A recollection of short independent stories, taking place either in Japan or in an occidental country, either in the modern time or in the past, these short stories are themed about the expression of feelings. A city romance, a walk in the forest, the day-by-day life of a waitress in a bar or a medieval story, full of everyday-life details, feeling sometimes romantic or nostalgic...
This is the kind of short story manga collection that experiments with its stories chapter to chapter, a feature I appreciated.
(Just a warning before I start with this review, you should know that this isn't going to be one where I go in-depth into each story, so if you're looking for that you're out of luck.)
No two stories in Gunjou Gakusha are overly similar, which is quite refreshing when you consider the amount of stories in the manga. Themes are shared between various stories however, with themes of love and passion being prevalent. In particular I enjoyed the stories that focused on the more realistic
themes of lust and love, with the chapter 7,8,9 (White fire part 1,2,3) standing out the most to me. White fire could have very easily been a manga in of itself, similar to quite a few other stories in the manga, but I was content with the story irregardless.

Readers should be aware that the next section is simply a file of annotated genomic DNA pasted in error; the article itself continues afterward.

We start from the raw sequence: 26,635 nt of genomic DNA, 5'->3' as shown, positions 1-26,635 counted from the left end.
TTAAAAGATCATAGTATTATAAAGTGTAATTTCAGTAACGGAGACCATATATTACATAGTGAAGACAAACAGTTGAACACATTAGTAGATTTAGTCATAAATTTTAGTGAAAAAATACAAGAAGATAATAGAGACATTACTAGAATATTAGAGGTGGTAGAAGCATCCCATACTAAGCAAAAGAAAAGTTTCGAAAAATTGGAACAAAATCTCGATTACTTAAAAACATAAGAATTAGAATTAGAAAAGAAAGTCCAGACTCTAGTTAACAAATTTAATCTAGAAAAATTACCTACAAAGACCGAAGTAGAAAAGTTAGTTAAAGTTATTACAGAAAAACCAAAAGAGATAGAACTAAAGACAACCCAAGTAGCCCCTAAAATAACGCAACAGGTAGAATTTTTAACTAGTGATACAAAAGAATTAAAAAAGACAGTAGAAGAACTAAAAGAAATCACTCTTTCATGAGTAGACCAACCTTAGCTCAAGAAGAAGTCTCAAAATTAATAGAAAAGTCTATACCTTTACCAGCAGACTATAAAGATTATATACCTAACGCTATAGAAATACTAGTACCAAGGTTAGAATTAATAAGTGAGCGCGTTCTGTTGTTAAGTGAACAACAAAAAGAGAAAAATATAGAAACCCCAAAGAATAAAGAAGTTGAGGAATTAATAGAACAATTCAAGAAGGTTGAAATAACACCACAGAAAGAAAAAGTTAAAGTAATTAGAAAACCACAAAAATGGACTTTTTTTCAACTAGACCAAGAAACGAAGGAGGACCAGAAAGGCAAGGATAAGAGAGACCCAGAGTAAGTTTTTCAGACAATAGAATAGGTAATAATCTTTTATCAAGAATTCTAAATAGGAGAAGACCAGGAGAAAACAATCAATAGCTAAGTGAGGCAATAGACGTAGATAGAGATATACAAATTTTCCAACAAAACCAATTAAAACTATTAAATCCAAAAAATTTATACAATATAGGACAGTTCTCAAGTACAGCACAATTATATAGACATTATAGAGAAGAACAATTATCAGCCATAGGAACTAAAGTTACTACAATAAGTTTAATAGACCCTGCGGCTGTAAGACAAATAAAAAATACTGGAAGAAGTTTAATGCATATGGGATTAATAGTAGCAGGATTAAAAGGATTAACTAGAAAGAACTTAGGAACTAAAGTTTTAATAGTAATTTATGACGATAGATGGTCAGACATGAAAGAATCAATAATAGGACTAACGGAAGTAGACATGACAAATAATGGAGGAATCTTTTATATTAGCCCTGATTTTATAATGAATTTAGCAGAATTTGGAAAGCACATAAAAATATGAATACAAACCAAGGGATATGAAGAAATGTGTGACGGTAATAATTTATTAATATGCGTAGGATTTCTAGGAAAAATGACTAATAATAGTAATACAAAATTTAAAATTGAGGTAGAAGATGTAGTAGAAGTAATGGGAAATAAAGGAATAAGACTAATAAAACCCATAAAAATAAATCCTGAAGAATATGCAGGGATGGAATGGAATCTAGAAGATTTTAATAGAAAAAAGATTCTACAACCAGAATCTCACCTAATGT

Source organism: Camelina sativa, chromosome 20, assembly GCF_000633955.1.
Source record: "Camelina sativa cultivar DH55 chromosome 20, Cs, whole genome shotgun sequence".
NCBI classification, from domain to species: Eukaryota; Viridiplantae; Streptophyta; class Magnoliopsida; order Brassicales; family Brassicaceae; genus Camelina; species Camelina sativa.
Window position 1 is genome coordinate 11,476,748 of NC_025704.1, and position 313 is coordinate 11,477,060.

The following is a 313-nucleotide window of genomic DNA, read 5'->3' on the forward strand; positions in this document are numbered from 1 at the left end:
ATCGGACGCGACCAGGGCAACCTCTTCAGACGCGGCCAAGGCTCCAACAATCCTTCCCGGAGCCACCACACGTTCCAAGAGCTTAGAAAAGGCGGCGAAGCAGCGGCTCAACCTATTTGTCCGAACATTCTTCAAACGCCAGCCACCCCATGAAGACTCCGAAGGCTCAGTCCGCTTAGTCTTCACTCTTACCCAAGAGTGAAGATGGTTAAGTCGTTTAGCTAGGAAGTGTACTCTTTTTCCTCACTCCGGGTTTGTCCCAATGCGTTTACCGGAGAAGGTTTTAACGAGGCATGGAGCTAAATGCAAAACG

I also enjoyed the more comedic stories like chapter 3, where a class a boys suspect their teacher isn't wearing a bra one day and they try to find out for sure. It was lowbrow and rather short, but still enjoyable. I could also potentially see this premise working for a manga oddly enough.
Another neat set of stories are Pink Chocolate 1,2,3,4,5, where a company creates a love chocolate and two researches are made to each take it. The story has a kind of not too serious romantic humor vibe throughout, and though part 4 and 5 are weak, it's one of the better stories in the manga.
Of course the manga had some bad stories as well, but I won't bother going in to them. Just know that there are more good stories than otherwise.
The manga also had a cute little 10 or so pages to end it off, in where it gives us a glimpse in the lives of the various characters throughout the stories in the manga after their story ended. It's only a short and rather minor detail, I thought this added some charm to the manga.
In terms of the art and characters, they're both equally consistent. The art is pretty top notch throughout the entire manga, with the exception of several after stories, though they were drawn roughly for comedic effect. The characters while interesting and/or quirky most of the time are generally left with little to any development, excluding the stories with multiple parts.
Even if you're not a fan of the author, Aki Irie, I'm positive you'll find something to enjoy here. Fans though, they're in for a treat.